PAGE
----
error of the user's antenna bearings. While the radio's
volume will not affect the bearing accuracy (unless the audio
output is high enough to cause significant distortion - or so low
that readings cannot be taken) if the "brightness versus bearing"
feature is to be used, it is recommended that the user use the
same volume setting every time after calibration with the radio
being used. If you do not wish to use the "brightness versus
bearing" feature, simply turn the volume most of the way down, but
have it high enough to get a reliable reading, do a calibration,
and then turn volume back up to normal levels.
At the precise time delay after the antenna switch occurs (the
delay having been determined using the "calibrate" procedure) a
sample of the voltage from the receiver audio is taken - and this
brief sample (the "window" of the sample is only a few hundred
nanoseconds wide) contains the pulse resulting from the antenna
switching. Each time the antenna switches (there are two
antenna switches per cycle) a pulse appears in the audio if the
two antennas are not equidistant from the
transmitter. Once a pair of pulses has been accumulated (one
from the positive antenna switch, and another from the negative
antenna switch) the relative polarity and amplitude of those two
pulses is calculated: By knowing the polarity, one now knows
whether the signal being sought is to the user's left or right.
To make the unit more resistant to noise modulation that might
appear on the audio, multiple samples are averaged together to
form one reading. To further improve the user interface, the
switching rate of the antennas (which produces a tone audible to
the user through the receiver) is varied, with a lower tone
indicating that the signal source is to the left, and a higher
tone indicating that the signal is to the right.
Furthermore, the LED will not only change from red to green to as
a left/right indication, but it will glow brighter/dimmer to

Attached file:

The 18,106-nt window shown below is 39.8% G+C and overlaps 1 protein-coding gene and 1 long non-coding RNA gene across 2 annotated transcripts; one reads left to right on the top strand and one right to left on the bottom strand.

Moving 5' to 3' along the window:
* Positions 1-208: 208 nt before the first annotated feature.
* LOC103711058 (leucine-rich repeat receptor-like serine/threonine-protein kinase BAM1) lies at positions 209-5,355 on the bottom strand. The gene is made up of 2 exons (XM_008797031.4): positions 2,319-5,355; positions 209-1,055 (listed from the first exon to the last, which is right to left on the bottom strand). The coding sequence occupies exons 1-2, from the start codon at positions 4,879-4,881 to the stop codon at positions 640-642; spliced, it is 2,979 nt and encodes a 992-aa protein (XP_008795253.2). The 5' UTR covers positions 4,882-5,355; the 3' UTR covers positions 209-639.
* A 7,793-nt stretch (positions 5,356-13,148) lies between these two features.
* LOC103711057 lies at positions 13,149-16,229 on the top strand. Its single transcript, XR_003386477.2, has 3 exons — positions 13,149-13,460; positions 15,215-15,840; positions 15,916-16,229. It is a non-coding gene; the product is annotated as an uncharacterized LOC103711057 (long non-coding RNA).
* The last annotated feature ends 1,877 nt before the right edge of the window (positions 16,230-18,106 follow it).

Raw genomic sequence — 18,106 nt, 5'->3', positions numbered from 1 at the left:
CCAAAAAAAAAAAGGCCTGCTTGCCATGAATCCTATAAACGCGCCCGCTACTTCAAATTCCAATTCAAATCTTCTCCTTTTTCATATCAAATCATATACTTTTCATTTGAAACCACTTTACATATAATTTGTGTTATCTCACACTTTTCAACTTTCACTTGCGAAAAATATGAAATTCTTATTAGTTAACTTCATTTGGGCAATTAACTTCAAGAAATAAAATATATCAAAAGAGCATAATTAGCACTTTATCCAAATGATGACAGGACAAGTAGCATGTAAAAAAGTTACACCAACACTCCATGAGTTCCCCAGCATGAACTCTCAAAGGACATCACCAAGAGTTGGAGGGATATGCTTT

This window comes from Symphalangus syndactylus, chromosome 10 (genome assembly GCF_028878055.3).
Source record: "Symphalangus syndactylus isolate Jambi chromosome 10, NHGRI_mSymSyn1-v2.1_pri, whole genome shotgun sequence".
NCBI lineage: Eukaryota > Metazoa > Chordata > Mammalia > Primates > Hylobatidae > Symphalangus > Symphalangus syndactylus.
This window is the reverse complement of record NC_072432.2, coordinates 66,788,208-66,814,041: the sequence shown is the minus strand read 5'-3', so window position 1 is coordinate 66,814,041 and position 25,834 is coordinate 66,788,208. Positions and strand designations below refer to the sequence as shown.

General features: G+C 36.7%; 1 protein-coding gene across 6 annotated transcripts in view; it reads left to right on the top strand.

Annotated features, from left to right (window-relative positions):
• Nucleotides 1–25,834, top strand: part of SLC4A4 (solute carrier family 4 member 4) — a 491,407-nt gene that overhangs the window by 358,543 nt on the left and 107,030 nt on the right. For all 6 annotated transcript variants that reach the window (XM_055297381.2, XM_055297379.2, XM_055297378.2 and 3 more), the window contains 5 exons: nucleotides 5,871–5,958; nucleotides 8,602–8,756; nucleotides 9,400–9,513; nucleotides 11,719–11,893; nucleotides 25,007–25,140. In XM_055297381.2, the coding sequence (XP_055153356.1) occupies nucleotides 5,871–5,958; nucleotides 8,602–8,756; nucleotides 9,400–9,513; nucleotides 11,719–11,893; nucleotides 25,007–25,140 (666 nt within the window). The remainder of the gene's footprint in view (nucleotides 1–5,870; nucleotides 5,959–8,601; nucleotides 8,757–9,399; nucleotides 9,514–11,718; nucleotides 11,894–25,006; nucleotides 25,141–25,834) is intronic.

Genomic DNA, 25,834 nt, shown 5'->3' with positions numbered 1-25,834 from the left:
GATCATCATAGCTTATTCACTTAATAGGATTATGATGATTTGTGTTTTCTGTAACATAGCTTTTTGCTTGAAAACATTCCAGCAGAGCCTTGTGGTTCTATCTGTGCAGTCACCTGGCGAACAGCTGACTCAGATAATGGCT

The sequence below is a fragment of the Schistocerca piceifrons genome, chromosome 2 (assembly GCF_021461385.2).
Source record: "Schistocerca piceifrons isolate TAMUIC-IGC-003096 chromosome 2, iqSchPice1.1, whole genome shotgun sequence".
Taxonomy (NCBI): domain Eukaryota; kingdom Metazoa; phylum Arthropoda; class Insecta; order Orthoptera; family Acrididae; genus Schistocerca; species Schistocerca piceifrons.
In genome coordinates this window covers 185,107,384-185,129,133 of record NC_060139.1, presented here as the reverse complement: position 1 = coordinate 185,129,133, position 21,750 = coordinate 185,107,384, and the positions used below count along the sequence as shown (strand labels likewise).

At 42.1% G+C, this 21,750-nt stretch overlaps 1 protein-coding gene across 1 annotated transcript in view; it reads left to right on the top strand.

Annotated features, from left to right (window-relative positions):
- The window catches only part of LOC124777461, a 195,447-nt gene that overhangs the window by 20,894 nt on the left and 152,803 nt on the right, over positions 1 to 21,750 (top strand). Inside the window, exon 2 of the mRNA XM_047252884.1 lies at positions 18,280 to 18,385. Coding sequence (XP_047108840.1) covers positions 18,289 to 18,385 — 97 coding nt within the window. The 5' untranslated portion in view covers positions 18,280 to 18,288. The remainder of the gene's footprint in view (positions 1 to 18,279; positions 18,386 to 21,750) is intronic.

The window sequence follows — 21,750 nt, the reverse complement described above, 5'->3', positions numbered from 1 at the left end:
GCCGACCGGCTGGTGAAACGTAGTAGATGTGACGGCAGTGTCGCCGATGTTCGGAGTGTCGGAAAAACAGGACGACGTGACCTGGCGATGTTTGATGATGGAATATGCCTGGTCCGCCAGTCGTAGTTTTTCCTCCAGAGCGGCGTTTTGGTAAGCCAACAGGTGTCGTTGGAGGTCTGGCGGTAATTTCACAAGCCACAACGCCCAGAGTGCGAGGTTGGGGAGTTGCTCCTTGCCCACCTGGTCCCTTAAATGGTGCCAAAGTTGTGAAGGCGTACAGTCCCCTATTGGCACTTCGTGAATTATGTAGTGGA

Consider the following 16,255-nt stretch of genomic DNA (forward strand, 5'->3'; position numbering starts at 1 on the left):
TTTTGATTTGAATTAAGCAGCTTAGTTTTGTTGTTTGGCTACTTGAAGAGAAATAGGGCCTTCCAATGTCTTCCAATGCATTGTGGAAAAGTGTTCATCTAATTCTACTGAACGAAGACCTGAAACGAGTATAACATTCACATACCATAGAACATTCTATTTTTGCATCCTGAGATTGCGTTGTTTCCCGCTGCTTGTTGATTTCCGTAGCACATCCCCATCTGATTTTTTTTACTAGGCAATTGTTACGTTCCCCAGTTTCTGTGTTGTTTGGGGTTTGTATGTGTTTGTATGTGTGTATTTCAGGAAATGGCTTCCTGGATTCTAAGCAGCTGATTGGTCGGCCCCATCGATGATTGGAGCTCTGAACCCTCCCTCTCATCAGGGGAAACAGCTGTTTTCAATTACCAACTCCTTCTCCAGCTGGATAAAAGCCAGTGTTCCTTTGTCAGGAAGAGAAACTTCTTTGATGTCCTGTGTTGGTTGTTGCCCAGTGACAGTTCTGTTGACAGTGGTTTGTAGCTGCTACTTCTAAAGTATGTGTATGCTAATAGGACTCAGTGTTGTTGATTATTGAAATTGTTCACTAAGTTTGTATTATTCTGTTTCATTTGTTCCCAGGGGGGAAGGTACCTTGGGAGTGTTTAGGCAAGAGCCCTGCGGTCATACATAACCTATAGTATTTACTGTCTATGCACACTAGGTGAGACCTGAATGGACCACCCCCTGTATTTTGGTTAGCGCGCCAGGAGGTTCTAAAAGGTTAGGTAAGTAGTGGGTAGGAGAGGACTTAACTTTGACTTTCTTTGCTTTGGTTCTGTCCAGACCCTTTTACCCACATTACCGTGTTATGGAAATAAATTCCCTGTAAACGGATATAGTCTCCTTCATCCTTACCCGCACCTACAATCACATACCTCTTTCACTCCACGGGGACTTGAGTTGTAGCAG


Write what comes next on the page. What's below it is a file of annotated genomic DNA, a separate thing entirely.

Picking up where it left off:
represent the amount of error in the antenna's heading (e.g.
brighter = more error.) Of course, whether a signal to the
left is indicated by a lower tone and/or a green LED is entirely
up to the builder!
In version 2, analog voltages representative of field strength are input to pin 3: When in a mode that provides S-Meter readings, a tone is produces that increases with voltage. It should be noted that internally, the firmware "de-linearizes" the voltage-versus-frequency of the "Signal Strength Tone" so that even very slight changes of voltage cause obvious differences in the pitch of the tone. This was done to allow the use of a simple diode detector (D2) and provide as much sensitivity as possible - even if the detected voltage is varying by only a few millivolts! This "de-linearizing" has the effect of the pitch of the tone seeming to be more proportional to the distance to the transmitter and without this, very weak signals would cause almost no detectable variation in the tone's pitch, with all of the change seeming to occur only when one was right next to the transmitter.
Schematic and component
Figure 2 shows the
schematic of the PIC-Based TDOA. U1 is an 8-pin PIC
microprocessor with built-in peripherals, such as an A/D converter
and onboard CPU clock: Because it is internally clocked,
there is no need for an external crystal in this application -
something that saves two pins.
There are many ways that a builder can construct their own
version and the schematic shown is just a suggestion.
J1 - This is a
"disconnect-type" stereo jack. As shown, a built-in speaker
(SPKR) is used to allow
the user to hear the pitch of the tone as well as its
nulling-out: Remember, the speaker in the radio itself will
be muted when you plug something into the radio's headphone
jack! When a pair of stereo headphones is plugged into J1,
the internal speaker is muted and into one channel is patched the
receiver's audio and into the other channel is the switching tone
from the microprocessor - but without any receive audio.
This tone may be useful to the user as unlike the same tone as
heard via the receiver, it is always the same value, as it doesn't
get nulled out, and it doesn't get mixed in with the audio of the